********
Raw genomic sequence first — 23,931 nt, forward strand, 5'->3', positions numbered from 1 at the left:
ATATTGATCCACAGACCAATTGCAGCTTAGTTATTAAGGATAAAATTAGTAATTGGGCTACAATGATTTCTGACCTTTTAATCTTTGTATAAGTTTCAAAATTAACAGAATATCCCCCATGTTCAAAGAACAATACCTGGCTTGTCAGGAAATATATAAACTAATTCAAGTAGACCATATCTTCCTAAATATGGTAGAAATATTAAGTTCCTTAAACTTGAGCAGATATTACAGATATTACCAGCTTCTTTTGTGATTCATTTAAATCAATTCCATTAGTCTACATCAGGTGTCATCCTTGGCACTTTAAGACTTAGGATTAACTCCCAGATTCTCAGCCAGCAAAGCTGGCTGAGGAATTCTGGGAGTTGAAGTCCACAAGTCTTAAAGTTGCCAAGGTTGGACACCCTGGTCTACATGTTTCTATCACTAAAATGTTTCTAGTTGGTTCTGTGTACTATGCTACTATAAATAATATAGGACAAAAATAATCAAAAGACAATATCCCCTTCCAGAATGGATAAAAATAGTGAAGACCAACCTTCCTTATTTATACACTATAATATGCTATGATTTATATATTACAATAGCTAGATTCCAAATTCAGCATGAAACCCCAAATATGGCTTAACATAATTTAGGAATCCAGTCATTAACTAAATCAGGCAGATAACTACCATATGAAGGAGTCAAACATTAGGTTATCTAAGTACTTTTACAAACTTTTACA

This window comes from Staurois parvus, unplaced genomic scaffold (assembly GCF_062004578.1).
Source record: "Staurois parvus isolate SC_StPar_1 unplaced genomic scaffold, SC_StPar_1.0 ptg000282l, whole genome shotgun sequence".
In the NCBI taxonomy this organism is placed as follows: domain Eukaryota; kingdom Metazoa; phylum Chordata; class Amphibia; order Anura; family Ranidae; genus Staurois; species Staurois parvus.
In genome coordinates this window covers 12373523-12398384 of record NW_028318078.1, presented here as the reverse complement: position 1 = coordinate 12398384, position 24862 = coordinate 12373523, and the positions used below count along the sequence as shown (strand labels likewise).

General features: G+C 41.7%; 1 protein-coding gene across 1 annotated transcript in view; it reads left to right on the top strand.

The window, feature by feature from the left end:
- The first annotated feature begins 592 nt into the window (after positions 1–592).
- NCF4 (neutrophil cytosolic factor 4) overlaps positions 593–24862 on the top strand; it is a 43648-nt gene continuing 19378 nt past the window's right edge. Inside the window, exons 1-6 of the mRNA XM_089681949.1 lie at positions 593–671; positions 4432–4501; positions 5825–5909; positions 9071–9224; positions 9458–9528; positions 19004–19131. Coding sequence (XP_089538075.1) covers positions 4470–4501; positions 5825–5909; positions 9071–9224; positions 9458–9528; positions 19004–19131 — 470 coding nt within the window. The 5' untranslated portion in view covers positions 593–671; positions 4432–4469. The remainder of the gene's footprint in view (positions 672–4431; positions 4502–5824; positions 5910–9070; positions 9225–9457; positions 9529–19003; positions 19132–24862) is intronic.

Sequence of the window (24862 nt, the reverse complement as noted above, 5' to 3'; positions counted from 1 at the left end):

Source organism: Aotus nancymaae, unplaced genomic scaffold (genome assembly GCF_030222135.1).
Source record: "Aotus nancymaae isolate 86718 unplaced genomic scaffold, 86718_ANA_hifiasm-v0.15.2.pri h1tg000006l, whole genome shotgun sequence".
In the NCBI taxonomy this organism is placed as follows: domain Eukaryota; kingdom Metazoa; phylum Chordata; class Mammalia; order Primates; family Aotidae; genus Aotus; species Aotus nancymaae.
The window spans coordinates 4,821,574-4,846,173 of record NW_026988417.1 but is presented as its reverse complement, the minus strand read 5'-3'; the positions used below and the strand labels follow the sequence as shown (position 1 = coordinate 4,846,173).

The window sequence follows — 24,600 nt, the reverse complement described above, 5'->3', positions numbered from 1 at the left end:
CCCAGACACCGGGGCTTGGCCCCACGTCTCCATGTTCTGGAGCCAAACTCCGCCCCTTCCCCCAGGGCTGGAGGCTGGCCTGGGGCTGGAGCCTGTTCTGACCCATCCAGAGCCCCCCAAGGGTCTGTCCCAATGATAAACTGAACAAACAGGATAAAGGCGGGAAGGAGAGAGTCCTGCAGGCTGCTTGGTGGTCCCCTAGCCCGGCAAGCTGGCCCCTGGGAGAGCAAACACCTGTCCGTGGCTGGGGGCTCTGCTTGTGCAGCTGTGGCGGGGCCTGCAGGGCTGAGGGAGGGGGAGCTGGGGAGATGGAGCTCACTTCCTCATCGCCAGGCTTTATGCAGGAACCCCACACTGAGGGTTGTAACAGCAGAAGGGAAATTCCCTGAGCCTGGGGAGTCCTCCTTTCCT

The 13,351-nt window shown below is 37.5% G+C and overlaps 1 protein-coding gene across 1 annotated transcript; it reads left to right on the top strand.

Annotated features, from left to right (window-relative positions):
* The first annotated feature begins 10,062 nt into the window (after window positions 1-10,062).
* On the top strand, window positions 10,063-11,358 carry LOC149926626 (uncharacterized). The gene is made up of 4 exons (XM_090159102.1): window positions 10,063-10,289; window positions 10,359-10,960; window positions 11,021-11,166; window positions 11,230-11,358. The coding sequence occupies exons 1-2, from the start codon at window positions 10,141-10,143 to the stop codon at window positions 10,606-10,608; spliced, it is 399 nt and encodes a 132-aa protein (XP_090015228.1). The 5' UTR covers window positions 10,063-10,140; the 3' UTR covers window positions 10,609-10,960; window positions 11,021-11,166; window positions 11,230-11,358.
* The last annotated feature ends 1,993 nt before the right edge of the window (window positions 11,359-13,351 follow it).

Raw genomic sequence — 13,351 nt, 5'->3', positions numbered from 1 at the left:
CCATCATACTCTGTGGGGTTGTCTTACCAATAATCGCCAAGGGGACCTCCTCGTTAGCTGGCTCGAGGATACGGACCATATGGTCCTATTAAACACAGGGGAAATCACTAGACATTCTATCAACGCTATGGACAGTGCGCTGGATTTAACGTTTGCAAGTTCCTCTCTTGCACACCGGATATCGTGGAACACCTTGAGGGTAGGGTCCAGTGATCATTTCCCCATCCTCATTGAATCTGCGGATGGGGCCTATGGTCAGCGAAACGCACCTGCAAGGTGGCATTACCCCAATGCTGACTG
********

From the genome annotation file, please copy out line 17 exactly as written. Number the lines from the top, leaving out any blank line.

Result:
CCCAGACACCGGGGCTTGGCCCCACGTCTCCATGTTCTGGAGCCAAACTCCGCCCCTTCCCCCAGGGCTGGAGGCTGGCCTGGGGCTGGAGCCTGTTCTGACCCATCCAGAGCCCCCCAAGGGTCTGTCCCAATGATAAACTGAACAAACAGGATAAAGGCGGGAAGGAGAGAGTCCTGCAGGCTGCTTGGTGGTCCCCTAGCCCGGCAAGCTGGCCCCTGGGAGAGCAAACACCTGTCCGTGGCTGGGGGCTCTGCTTGTGCAGCTGTGGCGGGGCCTGCAGGGCTGAGGGAGGGGGAGCTGGGGAGATGGAGCTCACTTCCTCATCGCCAGGCTTTATGCAGGAACCCCACACTGAGGGTTGTAACAGCAGAAGGGAAATTCCCTGAGCCTGGGGAGTCCTCCTTTCCT